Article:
The “Bootcamp Lessons” and “Song Store” boards contain queries such as “Anyone else find Rookie New World Symphony tricky?” and “Can someone help me figure out how to play this note?”, with course representatives and users alike chiming in with advice and support.
Playground Sessions’ lessons are divided into three bootcamps: Rookie, Intermediate, and Advanced.
The Rookie section, which is for complete beginners, is the longest at 84 lessons. It starts with a video lesson by Harry Connick Jr that introduces you to the notes on the piano, finger numbers, and proper posture and hand position.
Once you’re familiarized with the piano, you’ll begin a series of lessons that will get you practicing reading notes on the staff and finding them on the piano.
These are simple lines of music using one hand at a time, but they sound great because you can play them with background accompaniment.
At this stage, you aren’t playing the song so much as playing practice exercises that fit into the song.
You won’t play with both hands at the same time until lesson 29. This is a far cry from piano methods for adult beginners like Faber’s Adult Piano Adventures series that has you coordinating the hands as soon as possible.
This section of the course gives you lots of practice with basic rhythms, reading notes, changing hand positions, accidentals, and key signatures. There are also a few lessons introducing playing by ear.
A few of the songs that you’ll be learning with in the Rookie section are “I’ll Be There” by The Jackson Five, “Someone Like You” by Adele, and “Für Elise” by Beethoven.
Out of the 61 lessons in the Intermediate Tour, 38 deal with chords and triads.
Using a combination of video tutorials and interactive lessons, you’ll learn about major and minor chords, their inversions, and chord progressions.
At first, the lessons have you learning chords in different keys by playing left-hand triads along with a backing track, before eventually adding in a right-hand melody for you to play.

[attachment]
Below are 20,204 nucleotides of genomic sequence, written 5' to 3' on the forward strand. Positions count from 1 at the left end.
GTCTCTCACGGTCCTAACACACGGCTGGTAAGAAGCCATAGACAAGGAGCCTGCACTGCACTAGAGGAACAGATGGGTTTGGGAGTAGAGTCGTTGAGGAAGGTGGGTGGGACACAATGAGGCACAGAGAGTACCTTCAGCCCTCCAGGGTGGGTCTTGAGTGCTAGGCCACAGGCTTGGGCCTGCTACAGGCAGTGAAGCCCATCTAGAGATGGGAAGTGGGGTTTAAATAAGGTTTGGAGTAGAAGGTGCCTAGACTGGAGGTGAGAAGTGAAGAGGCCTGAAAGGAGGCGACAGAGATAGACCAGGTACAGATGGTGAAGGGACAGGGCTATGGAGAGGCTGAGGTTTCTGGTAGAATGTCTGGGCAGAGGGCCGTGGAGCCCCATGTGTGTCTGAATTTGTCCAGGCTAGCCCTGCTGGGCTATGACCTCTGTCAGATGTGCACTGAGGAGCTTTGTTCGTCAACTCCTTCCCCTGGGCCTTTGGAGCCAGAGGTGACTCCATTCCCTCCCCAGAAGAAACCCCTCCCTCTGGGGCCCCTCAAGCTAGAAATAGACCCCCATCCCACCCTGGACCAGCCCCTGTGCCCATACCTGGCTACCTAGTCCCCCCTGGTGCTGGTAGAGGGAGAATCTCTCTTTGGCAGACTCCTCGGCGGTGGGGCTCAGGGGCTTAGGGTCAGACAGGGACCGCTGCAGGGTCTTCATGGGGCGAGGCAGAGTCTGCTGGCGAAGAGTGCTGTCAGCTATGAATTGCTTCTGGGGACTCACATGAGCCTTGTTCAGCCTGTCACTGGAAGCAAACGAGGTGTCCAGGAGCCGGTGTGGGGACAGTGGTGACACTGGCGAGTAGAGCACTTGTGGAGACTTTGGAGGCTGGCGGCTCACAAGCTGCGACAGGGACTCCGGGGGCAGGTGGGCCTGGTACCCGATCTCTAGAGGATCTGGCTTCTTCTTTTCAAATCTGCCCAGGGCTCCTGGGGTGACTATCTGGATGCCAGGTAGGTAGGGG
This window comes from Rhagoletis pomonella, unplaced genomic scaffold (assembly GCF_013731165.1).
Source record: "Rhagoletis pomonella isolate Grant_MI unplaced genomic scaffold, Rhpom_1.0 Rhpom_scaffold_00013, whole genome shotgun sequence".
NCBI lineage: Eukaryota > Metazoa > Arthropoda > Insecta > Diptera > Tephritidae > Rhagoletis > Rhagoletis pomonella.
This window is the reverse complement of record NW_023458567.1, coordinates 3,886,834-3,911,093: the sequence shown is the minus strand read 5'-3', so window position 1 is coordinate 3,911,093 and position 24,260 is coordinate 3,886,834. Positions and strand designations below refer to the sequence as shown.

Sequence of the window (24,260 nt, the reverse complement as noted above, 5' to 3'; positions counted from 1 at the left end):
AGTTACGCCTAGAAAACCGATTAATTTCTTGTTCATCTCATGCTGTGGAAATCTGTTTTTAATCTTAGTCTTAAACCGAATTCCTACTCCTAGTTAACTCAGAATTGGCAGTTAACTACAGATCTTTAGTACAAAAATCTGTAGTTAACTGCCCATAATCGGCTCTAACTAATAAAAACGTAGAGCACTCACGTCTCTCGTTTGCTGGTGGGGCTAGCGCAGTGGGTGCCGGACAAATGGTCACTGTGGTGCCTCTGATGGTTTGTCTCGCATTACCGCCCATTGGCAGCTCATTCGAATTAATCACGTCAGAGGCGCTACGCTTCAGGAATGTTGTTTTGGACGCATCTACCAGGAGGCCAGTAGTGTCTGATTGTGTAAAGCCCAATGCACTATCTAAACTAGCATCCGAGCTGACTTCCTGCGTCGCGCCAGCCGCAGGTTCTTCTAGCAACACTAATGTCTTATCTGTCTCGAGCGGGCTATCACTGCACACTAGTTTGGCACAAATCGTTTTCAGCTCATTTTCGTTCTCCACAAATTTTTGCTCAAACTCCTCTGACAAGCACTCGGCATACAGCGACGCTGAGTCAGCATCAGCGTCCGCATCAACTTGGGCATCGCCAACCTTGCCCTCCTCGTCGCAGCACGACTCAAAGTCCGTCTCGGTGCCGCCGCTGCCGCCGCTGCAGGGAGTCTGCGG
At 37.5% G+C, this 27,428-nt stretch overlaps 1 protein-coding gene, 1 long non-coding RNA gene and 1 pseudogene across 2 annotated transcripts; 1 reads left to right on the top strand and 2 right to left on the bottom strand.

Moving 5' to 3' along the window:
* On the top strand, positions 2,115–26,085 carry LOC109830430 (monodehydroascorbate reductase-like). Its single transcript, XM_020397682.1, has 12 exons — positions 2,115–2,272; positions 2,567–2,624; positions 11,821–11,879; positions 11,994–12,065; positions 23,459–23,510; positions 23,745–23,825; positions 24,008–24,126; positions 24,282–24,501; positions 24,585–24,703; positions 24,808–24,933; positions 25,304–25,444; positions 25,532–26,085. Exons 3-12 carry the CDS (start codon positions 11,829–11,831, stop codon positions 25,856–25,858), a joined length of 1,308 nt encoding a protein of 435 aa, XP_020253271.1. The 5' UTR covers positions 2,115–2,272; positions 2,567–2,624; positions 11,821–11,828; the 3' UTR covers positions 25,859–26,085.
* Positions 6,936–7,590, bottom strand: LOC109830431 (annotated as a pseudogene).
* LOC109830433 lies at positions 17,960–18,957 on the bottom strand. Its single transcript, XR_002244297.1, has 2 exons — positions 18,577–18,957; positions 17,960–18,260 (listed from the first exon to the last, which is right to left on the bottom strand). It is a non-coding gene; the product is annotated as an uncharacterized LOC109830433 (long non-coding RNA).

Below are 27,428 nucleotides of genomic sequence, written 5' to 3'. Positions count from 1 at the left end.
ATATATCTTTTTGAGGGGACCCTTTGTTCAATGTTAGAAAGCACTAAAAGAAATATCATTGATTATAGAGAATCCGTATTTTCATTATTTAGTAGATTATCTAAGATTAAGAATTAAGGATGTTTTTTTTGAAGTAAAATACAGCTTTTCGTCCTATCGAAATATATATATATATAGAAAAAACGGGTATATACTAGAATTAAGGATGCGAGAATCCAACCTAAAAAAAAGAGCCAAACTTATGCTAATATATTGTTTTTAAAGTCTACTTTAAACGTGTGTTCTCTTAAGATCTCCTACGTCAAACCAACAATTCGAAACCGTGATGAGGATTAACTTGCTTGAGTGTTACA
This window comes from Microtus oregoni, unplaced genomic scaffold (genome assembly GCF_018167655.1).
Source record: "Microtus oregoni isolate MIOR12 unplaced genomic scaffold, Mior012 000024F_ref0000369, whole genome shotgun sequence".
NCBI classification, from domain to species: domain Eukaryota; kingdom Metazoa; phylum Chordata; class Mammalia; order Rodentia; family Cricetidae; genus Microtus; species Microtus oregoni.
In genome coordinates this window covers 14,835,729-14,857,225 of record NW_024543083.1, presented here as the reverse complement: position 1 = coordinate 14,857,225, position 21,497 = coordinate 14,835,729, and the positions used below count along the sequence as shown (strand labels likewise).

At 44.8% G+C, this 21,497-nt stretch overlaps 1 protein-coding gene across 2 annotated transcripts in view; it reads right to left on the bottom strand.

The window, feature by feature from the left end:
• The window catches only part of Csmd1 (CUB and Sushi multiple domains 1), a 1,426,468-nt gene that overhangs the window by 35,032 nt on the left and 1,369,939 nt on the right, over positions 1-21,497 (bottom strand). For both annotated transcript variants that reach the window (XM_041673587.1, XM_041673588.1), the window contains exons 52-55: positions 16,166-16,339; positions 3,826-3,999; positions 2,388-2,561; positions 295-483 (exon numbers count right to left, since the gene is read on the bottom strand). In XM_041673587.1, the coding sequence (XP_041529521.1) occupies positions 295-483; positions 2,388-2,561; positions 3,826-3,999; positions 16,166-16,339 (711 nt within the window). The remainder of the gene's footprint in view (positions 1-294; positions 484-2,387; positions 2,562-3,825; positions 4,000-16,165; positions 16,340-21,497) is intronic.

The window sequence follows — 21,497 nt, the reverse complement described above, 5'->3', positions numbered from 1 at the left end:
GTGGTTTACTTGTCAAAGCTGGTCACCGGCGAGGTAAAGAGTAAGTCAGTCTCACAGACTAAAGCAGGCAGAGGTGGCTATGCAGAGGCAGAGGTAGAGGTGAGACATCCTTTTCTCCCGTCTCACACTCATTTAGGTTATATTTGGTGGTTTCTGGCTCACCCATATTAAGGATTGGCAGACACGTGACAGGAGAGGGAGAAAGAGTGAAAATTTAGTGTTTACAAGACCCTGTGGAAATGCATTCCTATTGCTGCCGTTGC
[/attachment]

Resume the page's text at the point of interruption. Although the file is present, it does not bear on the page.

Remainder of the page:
It’s worth noting that while this section deals heavily with triads, they are taught only in the context of songs and not as technique exercises, like they would be in traditional piano methods.
The latter part of the Intermediate Tour introduces interesting rhythms like swing, syncopation, and triplets, which you get to practice with Ed Sheeran’s “Shape of You” and Vangelis’ “Chariots of Fire”, to name a few.
In this section, you’ll also find video lessons introducing pedaling, transposition, and Sides’ specialty, recognizing which chords are in a song just by hearing it.
The 21 lessons in the Advanced Tour cover 16th notes, dotted rhythms, voices in the musical texture, arpeggios, and dominant sevenths, with a quick lesson on improvisation.
The backing tracks aren’t as elaborate in this section, which goes to show that the music you’re playing is starting to sound good on its own.
In this section, you’ll learn with Beethoven’s “Moonlight Sonata” and Journey’s “Don’t Stop Believing”, among others.
These are supplemental lessons that are unlocked as you move through the curriculum. You won’t see the Courses tab when you download the app; it will appear when you have unlocked your first course.
The courses give a more in-depth look into concepts like reading music, coordinating hands, and scales and triads as technique exercises.
Let’s take a look at some of the stronger and weaker points of Playground Sessions.
Playground Sessions recommends their program for learners ages seven and up.
The lessons are easy enough for beginner kids, and the backing tracks and gameplay make it fun enough to keep them interested.
However, unlike traditional piano lessons, foundational concepts are only taught once, so kids may need supplemental material and/or a parent helping them understand.
It should be stressed that since Playground Sessions does not emphasize skills like theory and technique, and because of the usual drawbacks of online piano methods (less personalized, no feedback on musicality, etc.), it is not a replacement for traditional piano lessons unless your goal is to play popular songs for fun.
I recommend Playground Sessions for those who see learning to play the piano as a fun hobby rather than something that they want to work hard to master.
With a name like Playground Sessions, it’s no surprise that it’s aimed at having fun while learning. And I would consider it a success on both counts, as long as the student’s goals align with those of the course.
What Playground Sessions does well is mitigate some of the problems of learning to play the piano without a personal teacher.
For example, the progress visualization helps hold you accountable for practicing, and the Song Library gives you a choice in what you want to learn.
However, as I mentioned above, that’s not to say that it teaches you everything a piano teacher would.
Playground Sessions starts slowly, and the most advanced pieces are still quite elementary in the grand scheme of piano music.
You need to be in it to have fun playing your favorite songs rather than to become an expert pianist.
The popular music and gamification will appeal to many, and you will come out of Playground Sessions with exciting songs to play and the ability to learn more.
It will also give you a good foundation for continuing on to more advanced, in-depth courses.